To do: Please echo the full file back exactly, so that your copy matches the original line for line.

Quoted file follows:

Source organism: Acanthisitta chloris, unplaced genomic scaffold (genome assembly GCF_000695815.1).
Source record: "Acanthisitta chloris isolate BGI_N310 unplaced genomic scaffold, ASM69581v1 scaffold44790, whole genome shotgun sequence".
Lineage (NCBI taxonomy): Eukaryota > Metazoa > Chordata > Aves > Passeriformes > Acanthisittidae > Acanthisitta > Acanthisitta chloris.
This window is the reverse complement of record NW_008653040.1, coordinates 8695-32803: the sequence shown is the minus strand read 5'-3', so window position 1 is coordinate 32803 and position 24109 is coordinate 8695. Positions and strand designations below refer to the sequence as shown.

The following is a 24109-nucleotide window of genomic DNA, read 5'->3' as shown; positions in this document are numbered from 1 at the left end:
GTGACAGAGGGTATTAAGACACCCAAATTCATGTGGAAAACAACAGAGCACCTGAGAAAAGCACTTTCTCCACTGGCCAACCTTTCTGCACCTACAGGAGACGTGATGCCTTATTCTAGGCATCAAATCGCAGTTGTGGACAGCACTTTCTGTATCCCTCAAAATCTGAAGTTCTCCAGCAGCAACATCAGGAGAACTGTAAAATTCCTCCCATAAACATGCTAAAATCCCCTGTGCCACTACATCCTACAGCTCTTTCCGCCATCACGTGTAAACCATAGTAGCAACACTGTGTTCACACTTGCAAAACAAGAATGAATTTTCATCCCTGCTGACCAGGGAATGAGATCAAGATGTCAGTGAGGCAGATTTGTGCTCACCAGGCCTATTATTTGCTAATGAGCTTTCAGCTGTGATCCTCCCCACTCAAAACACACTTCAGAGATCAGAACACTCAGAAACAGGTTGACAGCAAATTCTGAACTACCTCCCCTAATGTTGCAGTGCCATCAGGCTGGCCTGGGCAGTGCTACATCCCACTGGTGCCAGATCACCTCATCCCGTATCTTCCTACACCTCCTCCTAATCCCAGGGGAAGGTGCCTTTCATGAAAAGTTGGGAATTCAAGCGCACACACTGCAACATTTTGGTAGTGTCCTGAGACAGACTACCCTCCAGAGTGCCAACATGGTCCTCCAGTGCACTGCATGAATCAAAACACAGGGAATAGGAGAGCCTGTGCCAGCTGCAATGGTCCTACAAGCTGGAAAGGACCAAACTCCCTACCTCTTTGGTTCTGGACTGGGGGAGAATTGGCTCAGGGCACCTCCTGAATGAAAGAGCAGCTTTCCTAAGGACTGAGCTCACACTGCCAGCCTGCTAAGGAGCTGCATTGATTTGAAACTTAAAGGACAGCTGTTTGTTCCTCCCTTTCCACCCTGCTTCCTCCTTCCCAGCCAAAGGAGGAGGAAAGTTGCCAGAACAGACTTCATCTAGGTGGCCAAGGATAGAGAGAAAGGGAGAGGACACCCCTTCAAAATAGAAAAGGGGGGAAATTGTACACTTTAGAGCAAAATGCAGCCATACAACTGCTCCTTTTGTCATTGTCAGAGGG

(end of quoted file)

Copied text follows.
Source organism: Acanthisitta chloris, unplaced genomic scaffold (genome assembly GCF_000695815.1).
Source record: "Acanthisitta chloris isolate BGI_N310 unplaced genomic scaffold, ASM69581v1 scaffold44790, whole genome shotgun sequence".
Lineage (NCBI taxonomy): Eukaryota > Metazoa > Chordata > Aves > Passeriformes > Acanthisittidae > Acanthisitta > Acanthisitta chloris.
This window is the reverse complement of record NW_008653040.1, coordinates 8695-32803: the sequence shown is the minus strand read 5'-3', so window position 1 is coordinate 32803 and position 24109 is coordinate 8695. Positions and strand designations below refer to the sequence as shown.

The following is a 24109-nucleotide window of genomic DNA, read 5'->3' as shown; positions in this document are numbered from 1 at the left end:
GTGACAGAGGGTATTAAGACACCCAAATTCATGTGGAAAACAACAGAGCACCTGAGAAAAGCACTTTCTCCACTGGCCAACCTTTCTGCACCTACAGGAGACGTGATGCCTTATTCTAGGCATCAAATCGCAGTTGTGGACAGCACTTTCTGTATCCCTCAAAATCTGAAGTTCTCCAGCAGCAACATCAGGAGAACTGTAAAATTCCTCCCATAAACATGCTAAAATCCCCTGTGCCACTACATCCTACAGCTCTTTCCGCCATCACGTGTAAACCATAGTAGCAACACTGTGTTCACACTTGCAAAACAAGAATGAATTTTCATCCCTGCTGACCAGGGAATGAGATCAAGATGTCAGTGAGGCAGATTTGTGCTCACCAGGCCTATTATTTGCTAATGAGCTTTCAGCTGTGATCCTCCCCACTCAAAACACACTTCAGAGATCAGAACACTCAGAAACAGGTTGACAGCAAATTCTGAACTACCTCCCCTAATGTTGCAGTGCCATCAGGCTGGCCTGGGCAGTGCTACATCCCACTGGTGCCAGATCACCTCATCCCGTATCTTCCTACACCTCCTCCTAATCCCAGGGGAAGGTGCCTTTCATGAAAAGTTGGGAATTCAAGCGCACACACTGCAACATTTTGGTAGTGTCCTGAGACAGACTACCCTCCAGAGTGCCAACATGGTCCTCCAGTGCACTGCATGAATCAAAACACAGGGAATAGGAGAGCCTGTGCCAGCTGCAATGGTCCTACAAGCTGGAAAGGACCAAACTCCCTACCTCTTTGGTTCTGGACTGGGGGAGAATTGGCTCAGGGCACCTCCTGAATGAAAGAGCAGCTTTCCTAAGGACTGAGCTCACACTGCCAGCCTGCTAAGGAGCTGCATTGATTTGAAACTTAAAGGACAGCTGTTTGTTCCTCCCTTTCCACCCTGCTTCCTCCTTCCCAGCCAAAGGAGGAGGAAAGTTGCCAGAACAGACTTCATCTAGGTGGCCAAGGATAGAGAGAAAGGGAGAGGACACCCCTTCAAAATAGAAAAGGGGGGAAATTGTACACTTTAGAGCAAAATGCAGCCATACAACTGCTCCTTTTGTCATTGTCAGAGGG